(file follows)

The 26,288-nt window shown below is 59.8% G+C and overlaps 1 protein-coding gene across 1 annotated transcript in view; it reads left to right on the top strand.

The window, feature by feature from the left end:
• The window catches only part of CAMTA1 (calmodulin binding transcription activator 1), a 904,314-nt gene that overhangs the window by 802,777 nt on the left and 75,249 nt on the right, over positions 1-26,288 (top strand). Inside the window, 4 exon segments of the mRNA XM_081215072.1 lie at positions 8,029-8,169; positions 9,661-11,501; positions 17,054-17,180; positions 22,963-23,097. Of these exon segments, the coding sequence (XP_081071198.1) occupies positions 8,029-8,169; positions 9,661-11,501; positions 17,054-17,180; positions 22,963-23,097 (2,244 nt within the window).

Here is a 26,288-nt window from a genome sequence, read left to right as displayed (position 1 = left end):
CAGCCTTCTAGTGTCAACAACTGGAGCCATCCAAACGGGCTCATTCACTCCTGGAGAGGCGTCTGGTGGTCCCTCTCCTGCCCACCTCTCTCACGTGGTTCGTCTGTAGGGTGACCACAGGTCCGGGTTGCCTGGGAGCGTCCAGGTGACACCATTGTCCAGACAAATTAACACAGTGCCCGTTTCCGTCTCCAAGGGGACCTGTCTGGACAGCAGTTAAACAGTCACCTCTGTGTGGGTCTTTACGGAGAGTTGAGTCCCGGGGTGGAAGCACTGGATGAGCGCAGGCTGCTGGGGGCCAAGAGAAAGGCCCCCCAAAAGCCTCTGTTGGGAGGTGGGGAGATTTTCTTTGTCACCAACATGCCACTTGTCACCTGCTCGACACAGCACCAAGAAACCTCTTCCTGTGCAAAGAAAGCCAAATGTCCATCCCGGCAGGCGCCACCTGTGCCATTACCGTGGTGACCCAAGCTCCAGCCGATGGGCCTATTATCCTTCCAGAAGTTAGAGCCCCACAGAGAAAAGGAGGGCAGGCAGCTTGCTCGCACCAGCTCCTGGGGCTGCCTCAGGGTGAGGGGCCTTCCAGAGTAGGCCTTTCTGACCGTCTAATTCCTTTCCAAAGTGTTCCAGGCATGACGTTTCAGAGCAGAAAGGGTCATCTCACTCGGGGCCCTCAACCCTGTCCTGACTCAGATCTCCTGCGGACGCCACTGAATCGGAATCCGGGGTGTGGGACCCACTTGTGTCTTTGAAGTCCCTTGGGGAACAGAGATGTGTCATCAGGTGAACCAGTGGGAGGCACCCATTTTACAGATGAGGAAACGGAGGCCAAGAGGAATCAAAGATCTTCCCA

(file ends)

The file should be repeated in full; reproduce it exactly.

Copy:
The 26,288-nt window shown below is 59.8% G+C and overlaps 1 protein-coding gene across 1 annotated transcript in view; it reads left to right on the top strand.

The window, feature by feature from the left end:
• The window catches only part of CAMTA1 (calmodulin binding transcription activator 1), a 904,314-nt gene that overhangs the window by 802,777 nt on the left and 75,249 nt on the right, over positions 1-26,288 (top strand). Inside the window, 4 exon segments of the mRNA XM_081215072.1 lie at positions 8,029-8,169; positions 9,661-11,501; positions 17,054-17,180; positions 22,963-23,097. Of these exon segments, the coding sequence (XP_081071198.1) occupies positions 8,029-8,169; positions 9,661-11,501; positions 17,054-17,180; positions 22,963-23,097 (2,244 nt within the window).

Here is a 26,288-nt window from a genome sequence, read left to right as displayed (position 1 = left end):
CAGCCTTCTAGTGTCAACAACTGGAGCCATCCAAACGGGCTCATTCACTCCTGGAGAGGCGTCTGGTGGTCCCTCTCCTGCCCACCTCTCTCACGTGGTTCGTCTGTAGGGTGACCACAGGTCCGGGTTGCCTGGGAGCGTCCAGGTGACACCATTGTCCAGACAAATTAACACAGTGCCCGTTTCCGTCTCCAAGGGGACCTGTCTGGACAGCAGTTAAACAGTCACCTCTGTGTGGGTCTTTACGGAGAGTTGAGTCCCGGGGTGGAAGCACTGGATGAGCGCAGGCTGCTGGGGGCCAAGAGAAAGGCCCCCCAAAAGCCTCTGTTGGGAGGTGGGGAGATTTTCTTTGTCACCAACATGCCACTTGTCACCTGCTCGACACAGCACCAAGAAACCTCTTCCTGTGCAAAGAAAGCCAAATGTCCATCCCGGCAGGCGCCACCTGTGCCATTACCGTGGTGACCCAAGCTCCAGCCGATGGGCCTATTATCCTTCCAGAAGTTAGAGCCCCACAGAGAAAAGGAGGGCAGGCAGCTTGCTCGCACCAGCTCCTGGGGCTGCCTCAGGGTGAGGGGCCTTCCAGAGTAGGCCTTTCTGACCGTCTAATTCCTTTCCAAAGTGTTCCAGGCATGACGTTTCAGAGCAGAAAGGGTCATCTCACTCGGGGCCCTCAACCCTGTCCTGACTCAGATCTCCTGCGGACGCCACTGAATCGGAATCCGGGGTGTGGGACCCACTTGTGTCTTTGAAGTCCCTTGGGGAACAGAGATGTGTCATCAGGTGAACCAGTGGGAGGCACCCATTTTACAGATGAGGAAACGGAGGCCAAGAGGAATCAAAGATCTTCCCA